Alabama’s 3 foot bike law, which went into effect in 2015, was designed to give bicyclists a larger safety buffer when interacting with other vehicles on the road. The law requires motorists to leave at least 3 feet between their vehicle and a bicycle when encountering one on the road.
Nowadays, more people are riding bikes for commuting as well as exercise. When a driver is negligent, it could cause a bicycle accident that results in a serious injury or death. The most common bicycle-related accidents include injuries to the head, neck or back, as well as broken bones.
What Is the 3 Foot Bike Law?
The Alabama bike law (Alabama Code § 32-5A-82) requires that drivers on any road must leave at least 3 feet of space between their car and a bicycle. Not only does this law create a safer environment, but it could also ease tensions on the road between motorists and bicyclists. New signs for the 3 foot law are being installed on roadways to help raise awareness to share the road with cyclists.
Here are the main elements of the law:
- The bike law places the responsibility on a driver of a vehicle that is approaching a bicyclist to leave at least 3 feet of space. This law could make it easier for bicyclists to prove liability on the part of the motorist if they are hit.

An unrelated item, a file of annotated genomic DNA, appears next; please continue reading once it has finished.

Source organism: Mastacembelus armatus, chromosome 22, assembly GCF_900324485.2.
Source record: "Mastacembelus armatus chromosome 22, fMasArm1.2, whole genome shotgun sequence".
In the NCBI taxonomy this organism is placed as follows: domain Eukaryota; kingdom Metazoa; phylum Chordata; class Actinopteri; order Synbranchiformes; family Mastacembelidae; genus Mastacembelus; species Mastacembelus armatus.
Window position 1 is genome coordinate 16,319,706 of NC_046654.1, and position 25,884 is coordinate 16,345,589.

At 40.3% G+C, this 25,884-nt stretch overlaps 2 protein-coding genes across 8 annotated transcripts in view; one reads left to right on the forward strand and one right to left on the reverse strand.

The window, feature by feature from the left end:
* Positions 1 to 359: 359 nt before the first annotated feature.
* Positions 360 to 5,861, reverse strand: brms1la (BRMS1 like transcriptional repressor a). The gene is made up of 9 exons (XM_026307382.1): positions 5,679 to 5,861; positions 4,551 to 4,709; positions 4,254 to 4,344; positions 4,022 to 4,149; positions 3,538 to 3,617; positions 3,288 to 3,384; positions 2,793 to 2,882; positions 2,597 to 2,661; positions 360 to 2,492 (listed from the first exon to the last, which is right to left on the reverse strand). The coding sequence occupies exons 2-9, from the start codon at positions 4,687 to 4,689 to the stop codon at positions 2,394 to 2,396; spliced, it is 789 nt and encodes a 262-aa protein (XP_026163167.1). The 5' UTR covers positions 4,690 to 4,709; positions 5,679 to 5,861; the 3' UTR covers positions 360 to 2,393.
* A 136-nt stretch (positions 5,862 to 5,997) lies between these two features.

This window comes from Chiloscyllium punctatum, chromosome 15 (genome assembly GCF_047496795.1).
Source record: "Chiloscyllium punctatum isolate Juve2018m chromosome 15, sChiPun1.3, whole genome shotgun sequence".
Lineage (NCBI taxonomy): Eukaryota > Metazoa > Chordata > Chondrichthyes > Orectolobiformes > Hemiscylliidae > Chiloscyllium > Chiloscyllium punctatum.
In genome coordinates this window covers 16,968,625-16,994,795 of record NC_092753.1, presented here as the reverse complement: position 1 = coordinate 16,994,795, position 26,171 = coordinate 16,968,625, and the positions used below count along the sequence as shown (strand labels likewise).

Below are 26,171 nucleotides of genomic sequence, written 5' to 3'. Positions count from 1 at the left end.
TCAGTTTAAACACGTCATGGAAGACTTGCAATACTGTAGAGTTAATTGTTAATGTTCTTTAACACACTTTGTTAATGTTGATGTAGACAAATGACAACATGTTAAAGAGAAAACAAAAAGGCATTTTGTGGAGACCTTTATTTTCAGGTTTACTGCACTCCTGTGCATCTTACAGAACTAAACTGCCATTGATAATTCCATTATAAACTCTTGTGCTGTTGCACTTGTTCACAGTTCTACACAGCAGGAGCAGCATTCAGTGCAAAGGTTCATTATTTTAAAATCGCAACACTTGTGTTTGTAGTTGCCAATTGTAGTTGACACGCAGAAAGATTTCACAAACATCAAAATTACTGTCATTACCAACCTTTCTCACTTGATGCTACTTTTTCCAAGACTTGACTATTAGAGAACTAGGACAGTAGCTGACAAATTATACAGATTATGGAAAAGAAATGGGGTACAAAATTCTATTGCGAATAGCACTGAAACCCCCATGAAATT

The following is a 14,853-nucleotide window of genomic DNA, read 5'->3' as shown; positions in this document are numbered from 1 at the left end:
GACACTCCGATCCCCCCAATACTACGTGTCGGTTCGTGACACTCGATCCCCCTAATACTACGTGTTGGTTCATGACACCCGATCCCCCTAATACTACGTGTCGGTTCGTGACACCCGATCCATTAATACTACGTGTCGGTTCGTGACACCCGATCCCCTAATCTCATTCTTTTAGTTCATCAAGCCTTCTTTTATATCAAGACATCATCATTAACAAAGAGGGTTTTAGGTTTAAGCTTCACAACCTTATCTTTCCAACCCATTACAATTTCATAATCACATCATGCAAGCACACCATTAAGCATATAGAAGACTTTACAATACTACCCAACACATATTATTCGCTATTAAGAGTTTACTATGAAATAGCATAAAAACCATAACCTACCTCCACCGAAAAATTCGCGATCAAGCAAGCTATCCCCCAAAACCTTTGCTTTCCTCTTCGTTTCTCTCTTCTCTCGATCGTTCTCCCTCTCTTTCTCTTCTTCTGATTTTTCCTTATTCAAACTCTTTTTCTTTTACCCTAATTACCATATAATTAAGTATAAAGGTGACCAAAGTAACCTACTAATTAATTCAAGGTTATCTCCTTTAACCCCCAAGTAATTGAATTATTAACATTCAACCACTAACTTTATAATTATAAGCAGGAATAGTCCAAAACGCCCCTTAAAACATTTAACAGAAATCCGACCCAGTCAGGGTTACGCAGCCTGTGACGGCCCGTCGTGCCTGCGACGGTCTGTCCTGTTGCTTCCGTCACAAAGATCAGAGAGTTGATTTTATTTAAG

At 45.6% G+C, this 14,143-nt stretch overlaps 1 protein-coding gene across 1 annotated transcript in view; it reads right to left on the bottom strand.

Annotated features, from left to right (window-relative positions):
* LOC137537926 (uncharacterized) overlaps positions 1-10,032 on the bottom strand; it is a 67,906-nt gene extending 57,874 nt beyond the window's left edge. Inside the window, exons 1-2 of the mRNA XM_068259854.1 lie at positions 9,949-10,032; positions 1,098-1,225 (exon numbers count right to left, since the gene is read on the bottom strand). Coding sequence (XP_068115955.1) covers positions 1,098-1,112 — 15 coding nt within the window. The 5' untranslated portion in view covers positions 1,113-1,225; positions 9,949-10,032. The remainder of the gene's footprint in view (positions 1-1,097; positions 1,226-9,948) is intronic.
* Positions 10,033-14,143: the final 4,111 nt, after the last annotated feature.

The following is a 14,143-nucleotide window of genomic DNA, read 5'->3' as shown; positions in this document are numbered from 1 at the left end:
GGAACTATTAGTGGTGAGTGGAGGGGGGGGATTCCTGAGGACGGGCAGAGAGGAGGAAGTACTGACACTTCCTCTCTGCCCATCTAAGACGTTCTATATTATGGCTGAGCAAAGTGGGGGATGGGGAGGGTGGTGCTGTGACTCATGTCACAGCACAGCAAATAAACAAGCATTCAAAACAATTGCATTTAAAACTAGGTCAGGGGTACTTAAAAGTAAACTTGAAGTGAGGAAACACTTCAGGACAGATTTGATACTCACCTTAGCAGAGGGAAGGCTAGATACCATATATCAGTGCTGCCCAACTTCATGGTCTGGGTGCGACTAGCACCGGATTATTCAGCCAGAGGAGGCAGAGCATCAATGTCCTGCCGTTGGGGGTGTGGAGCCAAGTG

- When a reasonable distance is set at 3 feet or more, the law reinforces the most commonly required safe passing distance for a motorist and bicyclist to safely avoid collisions.
- The Alabama bike law makes clear that the distance of 3 feet at a minimum isn’t an absolute. While the 3 foot law defines a safe distance, more space may be required between a driver and bicyclist when considering their speed or any dangerous road conditions.
- The 3 foot law in Alabama also informs drivers, police and the courts about the minimum size of the zone that drivers must give to cyclists when passing. This could prove crucial for building an accident case if the driver is found in violation of the law.
Common types of bicycle and vehicle accidents that the 3 foot bike law and other safe driving practices could help prevent include:
- Passing – The driver doesn’t see the cyclist, fails to give them proper space, passes and hits the bicycle.
- Failure to Yield – The driver neglects to stop, going through a stop sign or traffic light, or fails to look both ways before crossing an intersection.
- Backing Out – The vehicle backs out from a driveway or in a parking lot. They don’t see the cyclist and they collide.
- Left or Right-Hand Turn Accidents – The motorist makes a right or left-hand turn in front of the cyclist and cuts them off, causing an accident.
The attorneys at Morris, King & Hodge, P.C., in Huntsville include avid cyclists who are knowledgeable about Alabama bike laws. We sympathize with the dangers that cyclists face on the roads of our state.
Our experienced lawyers help injured bicyclists recover damages for injuries, medical bills, damaged property, and lost wages from work. It’s important to consult with an attorney before contacting the insurance company of the at-fault driver. We are prepared to protect your rights. Please contact our bicycle accident attorneys in Huntsville by phone or online now for a free consultation and advice about your best legal options.
Harvey B. Morris is a lifelong Alabamian who has been practicing law in Huntsville since getting his law degree and passing the state bar in 1966.